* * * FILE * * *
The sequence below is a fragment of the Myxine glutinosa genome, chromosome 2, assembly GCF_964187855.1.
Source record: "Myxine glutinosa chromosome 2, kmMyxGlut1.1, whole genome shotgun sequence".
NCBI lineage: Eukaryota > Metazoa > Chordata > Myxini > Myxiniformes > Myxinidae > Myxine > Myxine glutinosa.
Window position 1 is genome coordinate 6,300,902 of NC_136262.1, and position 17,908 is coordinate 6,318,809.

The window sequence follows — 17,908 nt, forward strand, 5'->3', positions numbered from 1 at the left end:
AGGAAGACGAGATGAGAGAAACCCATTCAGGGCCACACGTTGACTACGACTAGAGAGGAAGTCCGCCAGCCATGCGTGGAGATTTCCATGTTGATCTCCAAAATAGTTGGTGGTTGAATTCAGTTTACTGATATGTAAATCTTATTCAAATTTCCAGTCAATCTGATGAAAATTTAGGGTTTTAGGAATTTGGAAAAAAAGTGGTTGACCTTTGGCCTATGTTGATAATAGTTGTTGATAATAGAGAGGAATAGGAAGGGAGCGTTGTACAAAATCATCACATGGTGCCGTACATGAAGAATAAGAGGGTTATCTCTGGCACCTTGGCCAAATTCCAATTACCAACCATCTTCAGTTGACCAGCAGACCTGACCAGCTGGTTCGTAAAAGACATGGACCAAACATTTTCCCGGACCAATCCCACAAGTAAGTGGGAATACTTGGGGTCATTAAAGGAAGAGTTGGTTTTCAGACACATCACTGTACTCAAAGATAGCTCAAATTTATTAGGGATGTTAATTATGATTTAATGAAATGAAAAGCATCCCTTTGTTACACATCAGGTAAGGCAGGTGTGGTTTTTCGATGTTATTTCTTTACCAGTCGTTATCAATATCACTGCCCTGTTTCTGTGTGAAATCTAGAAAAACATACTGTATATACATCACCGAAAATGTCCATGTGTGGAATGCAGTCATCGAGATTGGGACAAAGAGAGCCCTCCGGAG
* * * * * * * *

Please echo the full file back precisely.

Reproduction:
The sequence below is a fragment of the Myxine glutinosa genome, chromosome 2, assembly GCF_964187855.1.
Source record: "Myxine glutinosa chromosome 2, kmMyxGlut1.1, whole genome shotgun sequence".
NCBI lineage: Eukaryota > Metazoa > Chordata > Myxini > Myxiniformes > Myxinidae > Myxine > Myxine glutinosa.
Window position 1 is genome coordinate 6,300,902 of NC_136262.1, and position 17,908 is coordinate 6,318,809.

The window sequence follows — 17,908 nt, forward strand, 5'->3', positions numbered from 1 at the left end:
AGGAAGACGAGATGAGAGAAACCCATTCAGGGCCACACGTTGACTACGACTAGAGAGGAAGTCCGCCAGCCATGCGTGGAGATTTCCATGTTGATCTCCAAAATAGTTGGTGGTTGAATTCAGTTTACTGATATGTAAATCTTATTCAAATTTCCAGTCAATCTGATGAAAATTTAGGGTTTTAGGAATTTGGAAAAAAAGTGGTTGACCTTTGGCCTATGTTGATAATAGTTGTTGATAATAGAGAGGAATAGGAAGGGAGCGTTGTACAAAATCATCACATGGTGCCGTACATGAAGAATAAGAGGGTTATCTCTGGCACCTTGGCCAAATTCCAATTACCAACCATCTTCAGTTGACCAGCAGACCTGACCAGCTGGTTCGTAAAAGACATGGACCAAACATTTTCCCGGACCAATCCCACAAGTAAGTGGGAATACTTGGGGTCATTAAAGGAAGAGTTGGTTTTCAGACACATCACTGTACTCAAAGATAGCTCAAATTTATTAGGGATGTTAATTATGATTTAATGAAATGAAAAGCATCCCTTTGTTACACATCAGGTAAGGCAGGTGTGGTTTTTCGATGTTATTTCTTTACCAGTCGTTATCAATATCACTGCCCTGTTTCTGTGTGAAATCTAGAAAAACATACTGTATATACATCACCGAAAATGTCCATGTGTGGAATGCAGTCATCGAGATTGGGACAAAGAGAGCCCTCCGGAG